This Too Shall Light, Amy Helm's sophomore solo album, is a logical progression from 2015's excellent Didn't It Rain (recorded after three dynamite albums with Olabelle), but it's also a marked departure. For starters, she stepped away from her home base in Woodstock to work with producer Joe Henry in Los Angeles at United Recording Studios in Hollywood, where the Beach Boys records Pet Sounds and the Mamas and the Papas tracked the immortal "California Dreamin." Second, in order to "meet" these ten tunes directly, she refrained from rehearsing or playing them live beforehand. Henry played her Delaney & Bonnie's cult classic Motel Shot, recorded to resemble its many players hanging out and singing in a rundown roadside motel room. This date was cut in four days and the end result captures that spontaneous feel but takes it to another level sonically and emotionally. The material is uniformly strong; it makes use of many of Helm's gifts as a singer ranging between country, rock, folk, soul, gospel, and even jazz. Gospel, however, is prevalent, thanks to Helm's desire to hear a gospel chorus (from three talented backing vocalists) behind her on every song).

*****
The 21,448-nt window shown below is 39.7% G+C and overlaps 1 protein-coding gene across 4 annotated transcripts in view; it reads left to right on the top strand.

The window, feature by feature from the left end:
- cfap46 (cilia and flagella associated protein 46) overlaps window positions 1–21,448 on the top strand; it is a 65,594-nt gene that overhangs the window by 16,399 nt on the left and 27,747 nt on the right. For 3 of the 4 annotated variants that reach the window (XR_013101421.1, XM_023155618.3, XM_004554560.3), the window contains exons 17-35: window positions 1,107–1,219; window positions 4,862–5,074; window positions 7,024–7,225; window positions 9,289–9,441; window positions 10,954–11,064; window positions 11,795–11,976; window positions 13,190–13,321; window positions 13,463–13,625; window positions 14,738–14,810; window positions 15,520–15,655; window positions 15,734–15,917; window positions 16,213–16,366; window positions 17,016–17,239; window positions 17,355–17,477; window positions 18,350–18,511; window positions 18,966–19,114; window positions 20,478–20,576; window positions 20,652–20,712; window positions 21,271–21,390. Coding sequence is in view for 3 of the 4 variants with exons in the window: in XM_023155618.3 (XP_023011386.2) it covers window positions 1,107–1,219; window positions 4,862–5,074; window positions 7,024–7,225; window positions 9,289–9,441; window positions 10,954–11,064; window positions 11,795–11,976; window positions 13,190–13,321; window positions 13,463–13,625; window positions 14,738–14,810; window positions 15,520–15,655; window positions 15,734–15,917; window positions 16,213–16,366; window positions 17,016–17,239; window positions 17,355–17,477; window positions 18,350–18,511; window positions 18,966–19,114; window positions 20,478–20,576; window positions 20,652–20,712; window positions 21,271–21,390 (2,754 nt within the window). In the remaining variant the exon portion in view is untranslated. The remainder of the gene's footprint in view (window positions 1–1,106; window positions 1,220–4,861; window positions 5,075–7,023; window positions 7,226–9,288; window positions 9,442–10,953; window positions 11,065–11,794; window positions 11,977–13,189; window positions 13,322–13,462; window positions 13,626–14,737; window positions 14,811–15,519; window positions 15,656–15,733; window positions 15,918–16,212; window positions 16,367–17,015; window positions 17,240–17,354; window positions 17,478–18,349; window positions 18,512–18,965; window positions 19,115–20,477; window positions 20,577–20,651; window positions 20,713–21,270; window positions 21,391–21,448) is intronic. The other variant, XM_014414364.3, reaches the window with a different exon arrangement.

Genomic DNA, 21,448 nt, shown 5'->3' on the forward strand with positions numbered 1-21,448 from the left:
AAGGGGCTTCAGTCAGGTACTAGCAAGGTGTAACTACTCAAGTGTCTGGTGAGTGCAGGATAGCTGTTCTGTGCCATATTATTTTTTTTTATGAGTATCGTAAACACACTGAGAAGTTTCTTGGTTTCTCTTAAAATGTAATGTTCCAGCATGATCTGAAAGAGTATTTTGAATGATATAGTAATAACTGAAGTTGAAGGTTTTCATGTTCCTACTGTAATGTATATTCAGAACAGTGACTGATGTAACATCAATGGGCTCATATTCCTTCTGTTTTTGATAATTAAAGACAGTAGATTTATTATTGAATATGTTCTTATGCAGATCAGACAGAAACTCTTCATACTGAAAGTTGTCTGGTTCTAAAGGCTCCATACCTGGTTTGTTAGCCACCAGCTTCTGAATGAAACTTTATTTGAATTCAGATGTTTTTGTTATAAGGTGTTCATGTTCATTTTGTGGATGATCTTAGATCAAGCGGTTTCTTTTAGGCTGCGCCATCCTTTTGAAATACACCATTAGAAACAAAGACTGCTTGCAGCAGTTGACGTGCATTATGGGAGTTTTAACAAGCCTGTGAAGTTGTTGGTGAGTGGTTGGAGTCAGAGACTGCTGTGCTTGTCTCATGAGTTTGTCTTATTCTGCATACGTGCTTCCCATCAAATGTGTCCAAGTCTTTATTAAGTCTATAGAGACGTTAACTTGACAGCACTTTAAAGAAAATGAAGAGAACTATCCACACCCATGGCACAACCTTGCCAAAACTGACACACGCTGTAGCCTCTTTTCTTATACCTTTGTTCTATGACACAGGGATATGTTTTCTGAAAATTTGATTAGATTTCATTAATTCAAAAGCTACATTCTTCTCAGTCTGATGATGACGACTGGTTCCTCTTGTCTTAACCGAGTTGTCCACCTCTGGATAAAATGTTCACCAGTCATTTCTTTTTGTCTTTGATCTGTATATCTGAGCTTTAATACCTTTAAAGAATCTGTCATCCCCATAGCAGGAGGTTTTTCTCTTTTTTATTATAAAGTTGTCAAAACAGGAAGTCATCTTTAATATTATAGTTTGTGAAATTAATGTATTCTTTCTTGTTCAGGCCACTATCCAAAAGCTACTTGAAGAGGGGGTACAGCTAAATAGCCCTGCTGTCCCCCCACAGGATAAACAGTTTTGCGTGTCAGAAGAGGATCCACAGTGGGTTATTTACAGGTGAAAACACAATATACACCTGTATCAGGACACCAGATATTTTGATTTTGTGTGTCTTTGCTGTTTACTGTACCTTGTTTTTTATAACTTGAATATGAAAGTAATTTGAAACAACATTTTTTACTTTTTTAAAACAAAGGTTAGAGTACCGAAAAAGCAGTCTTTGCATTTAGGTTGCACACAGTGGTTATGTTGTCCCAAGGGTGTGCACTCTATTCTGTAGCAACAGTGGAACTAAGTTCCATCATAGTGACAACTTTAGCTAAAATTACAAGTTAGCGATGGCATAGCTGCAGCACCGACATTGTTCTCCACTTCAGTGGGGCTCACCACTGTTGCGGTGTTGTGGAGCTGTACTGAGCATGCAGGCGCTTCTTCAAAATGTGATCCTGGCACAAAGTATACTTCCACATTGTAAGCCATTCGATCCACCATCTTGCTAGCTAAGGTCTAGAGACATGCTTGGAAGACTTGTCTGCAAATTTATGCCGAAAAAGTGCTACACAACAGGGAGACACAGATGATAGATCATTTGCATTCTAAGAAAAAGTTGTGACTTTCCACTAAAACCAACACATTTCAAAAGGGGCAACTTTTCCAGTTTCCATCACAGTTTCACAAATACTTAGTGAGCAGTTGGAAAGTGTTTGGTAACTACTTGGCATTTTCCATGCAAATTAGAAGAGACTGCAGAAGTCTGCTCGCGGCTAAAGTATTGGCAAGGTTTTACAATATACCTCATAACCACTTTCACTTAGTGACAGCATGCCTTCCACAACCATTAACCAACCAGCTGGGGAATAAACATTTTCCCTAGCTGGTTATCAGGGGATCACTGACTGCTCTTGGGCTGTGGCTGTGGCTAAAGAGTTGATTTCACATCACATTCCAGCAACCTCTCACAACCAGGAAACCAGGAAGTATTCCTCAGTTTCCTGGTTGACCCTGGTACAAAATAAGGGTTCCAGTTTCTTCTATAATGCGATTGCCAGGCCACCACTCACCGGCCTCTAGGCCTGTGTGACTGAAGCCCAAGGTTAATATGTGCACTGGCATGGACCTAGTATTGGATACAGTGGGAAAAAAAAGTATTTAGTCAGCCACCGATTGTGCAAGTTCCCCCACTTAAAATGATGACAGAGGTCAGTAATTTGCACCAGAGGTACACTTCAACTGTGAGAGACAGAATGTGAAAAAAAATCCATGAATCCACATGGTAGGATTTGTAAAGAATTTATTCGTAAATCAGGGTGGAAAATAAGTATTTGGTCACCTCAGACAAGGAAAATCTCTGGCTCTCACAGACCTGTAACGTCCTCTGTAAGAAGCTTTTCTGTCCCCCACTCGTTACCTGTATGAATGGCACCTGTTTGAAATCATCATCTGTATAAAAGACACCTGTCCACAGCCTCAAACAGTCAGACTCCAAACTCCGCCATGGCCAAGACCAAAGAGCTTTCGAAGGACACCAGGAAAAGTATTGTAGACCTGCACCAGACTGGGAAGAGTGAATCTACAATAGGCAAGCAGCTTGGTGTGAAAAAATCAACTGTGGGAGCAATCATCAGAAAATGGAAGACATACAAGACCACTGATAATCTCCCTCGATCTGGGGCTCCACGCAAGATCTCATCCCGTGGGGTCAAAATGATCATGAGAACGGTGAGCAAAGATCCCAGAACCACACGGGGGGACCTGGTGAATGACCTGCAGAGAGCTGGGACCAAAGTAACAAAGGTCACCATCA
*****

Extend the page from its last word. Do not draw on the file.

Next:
The opening title track penned by Hiss Golden Messenger's M.C. Taylor and Josh Kaufman, crosses through sparse, slippery, bluesy rock in the intro before diving headlong into soulful gospel. Its lyrics reference Donny Hathaway's "Voices Inside (Everything Is Everything)," and Helm gets inside them to marry hope and caution. The cover of Henry's "Odetta" is completely revisioned. In the grain of her voice, L.A. singer/songwriter balladry is wed to the Band's gritty country gospel. Tyler Chester's cascading piano and Jay Bellerose's subtle martial snare point her toward an uncertain horizon -- which she embraces. The Milk Carton Kids' "Michigan" is a mournful song of grief and loss painted by Helm's earthy voice expressing deep loneliness as the green backdrop of the Great Lakes state passes in the rear view. The gritty, funky Southern-style soul on Allen Toussaint's "Freedom for the Stallion" marries Gladys Knight's stirring sea of emotion to Ann Peebles' weary-to-the-bone heartbreak. A stellar reading of Rod Stewart's "Mandolin Wind" is delivered with acoustic and electric slide guitar and a honky-tonk piano -- Helm's mandolin is notably absent -- but the romantic ache in her delivery more than compensates. Her reading of Blossom Dearie's "Long Daddy Green" (a song Helm has loved since childhood) utilizes a blues-haunted B3 in an unorthodox -- but empathetic -- approach to jazz; it's a saloon song of uncommon emotional depth. "The Stones I Throw" was the last single Levon Helm sang with the Hawks before emerging with the Band. Of all the tracks on This Too Shall Light, this and the traditional closer "Gloryland" resonate with Motel Shot's feel: They balance sacred and corporeal celebration with want, loss, and earthly gratitude. As fine as Didn't It Rain was, This Too Shall Light better illustrates the diversity and power of Helm's abundant talent. ~ Thom Jurek
- Format: Vinyl
- Released: 09/21/2018
- Genre: Rock